20222 01 (19972) - No classification restriction
20222 02 (20407) - Must be a Junior
20222 03 (20408) - Must be a Sophomore

Lau
12:30-1:45 TR
 

What is love? In the first half of the course, we'll focus on this question. In particular, we'll focus on romantic love. We'll try to answer whether love can be rational, whether it must involve physical attraction, whether it has specific biological underpinnings, and whether we can ethically romantically love multiple people. In the second half of the course, we'll focus on other personal relationships such as parenthood and friendship. What makes a good parent or friend? Can being a good friend require us to violate morality's demands? Readings will range from Plato to Ta-Nehisi Coates and Carrie Jenkins. We'll also watch movies along the way and leave room for students to vote on topics of interest. Students will be assessed using the following: 2-4 page paper (20%), 6-8 page paper (30%), final project (30%), and participation (20%). 


Ethics
20104 01 (19974) - No classification restriction
20401 02 (20410) - Must be a Junior
20401 03 (20411) - Must be a Sophomore

TBA
11:00-12:15 TR
Cross-listed with HESB 20222 01 (20390)


Ethics
20401 04 (19975) - No classification restriction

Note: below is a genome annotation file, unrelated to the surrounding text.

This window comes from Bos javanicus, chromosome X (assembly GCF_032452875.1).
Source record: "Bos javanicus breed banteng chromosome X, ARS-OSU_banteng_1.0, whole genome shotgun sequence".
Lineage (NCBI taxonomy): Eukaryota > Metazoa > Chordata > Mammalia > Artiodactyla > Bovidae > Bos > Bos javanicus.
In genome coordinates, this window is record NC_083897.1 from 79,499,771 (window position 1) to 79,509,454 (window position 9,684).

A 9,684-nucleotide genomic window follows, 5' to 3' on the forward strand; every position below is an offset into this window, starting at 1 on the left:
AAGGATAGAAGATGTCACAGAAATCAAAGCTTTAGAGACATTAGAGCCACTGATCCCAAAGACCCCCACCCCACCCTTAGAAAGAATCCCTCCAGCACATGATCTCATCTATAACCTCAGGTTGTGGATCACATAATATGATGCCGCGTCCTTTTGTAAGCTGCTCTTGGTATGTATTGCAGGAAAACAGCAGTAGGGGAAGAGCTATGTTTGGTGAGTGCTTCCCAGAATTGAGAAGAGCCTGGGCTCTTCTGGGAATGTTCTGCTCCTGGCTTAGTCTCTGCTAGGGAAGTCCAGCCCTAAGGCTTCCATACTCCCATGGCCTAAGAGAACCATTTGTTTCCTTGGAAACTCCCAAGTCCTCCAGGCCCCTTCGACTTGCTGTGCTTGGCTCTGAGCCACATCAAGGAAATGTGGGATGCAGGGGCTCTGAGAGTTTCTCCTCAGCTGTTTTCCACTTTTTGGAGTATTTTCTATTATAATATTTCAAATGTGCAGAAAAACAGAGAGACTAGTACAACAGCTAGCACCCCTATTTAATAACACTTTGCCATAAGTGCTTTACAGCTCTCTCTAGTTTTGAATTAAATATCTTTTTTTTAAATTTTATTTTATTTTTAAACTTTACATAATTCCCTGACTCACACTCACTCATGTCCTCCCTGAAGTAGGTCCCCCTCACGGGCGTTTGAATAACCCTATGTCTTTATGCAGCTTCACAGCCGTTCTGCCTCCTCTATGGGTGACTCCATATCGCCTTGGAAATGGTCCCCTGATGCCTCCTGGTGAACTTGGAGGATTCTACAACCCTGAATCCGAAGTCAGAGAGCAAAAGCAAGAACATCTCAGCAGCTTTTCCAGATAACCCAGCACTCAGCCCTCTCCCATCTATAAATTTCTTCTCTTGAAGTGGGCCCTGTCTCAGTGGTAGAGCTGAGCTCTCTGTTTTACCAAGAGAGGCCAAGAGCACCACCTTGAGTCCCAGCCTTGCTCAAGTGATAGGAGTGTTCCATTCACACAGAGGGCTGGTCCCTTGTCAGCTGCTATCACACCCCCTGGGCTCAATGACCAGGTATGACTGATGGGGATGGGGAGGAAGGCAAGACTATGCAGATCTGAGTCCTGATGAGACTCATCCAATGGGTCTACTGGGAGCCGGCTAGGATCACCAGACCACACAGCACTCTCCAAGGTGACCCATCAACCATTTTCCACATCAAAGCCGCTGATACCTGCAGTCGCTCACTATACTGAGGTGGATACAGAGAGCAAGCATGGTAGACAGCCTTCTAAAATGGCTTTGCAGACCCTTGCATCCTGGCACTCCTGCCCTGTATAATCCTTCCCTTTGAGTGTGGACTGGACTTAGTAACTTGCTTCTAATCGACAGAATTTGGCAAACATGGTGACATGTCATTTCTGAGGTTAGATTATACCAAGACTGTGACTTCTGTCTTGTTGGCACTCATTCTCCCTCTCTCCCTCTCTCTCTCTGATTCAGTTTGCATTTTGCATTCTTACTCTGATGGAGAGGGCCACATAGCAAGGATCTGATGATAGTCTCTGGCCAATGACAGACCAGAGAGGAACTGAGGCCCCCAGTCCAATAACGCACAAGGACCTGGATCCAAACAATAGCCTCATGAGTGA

20401 05 (20412) - Must be a Junior
20401 06 (20413) - Must be a Sophomore

TBA
12:30-1:45 TR


Moral Problems
20402 01 (20387)
- No classification restriction
20402 02 (20388) - Must be a Junior
20402 03 (20389) - Must be a Sophomore

Himelright
11:00-12:15 MW

In this course, we will discuss contemporary moral controversies from a philosophical perspective. Topics will include abortion, animal rights, euthanasia, genetic engineering, immigration, obligations to the poor, and more.


Moral Problems
20402 04 (20414)
- No classification restriction
20402 05 (20416) - Must be a Junior
20402 06 (20417) - Must be a Sophomore

Himelright
12:30-1:45 MW

In this course, we will discuss contemporary moral controversies from a philosophical perspective. Topics will include abortion, animal rights, euthanasia, genetic engineering, immigration, obligations to the poor, and more.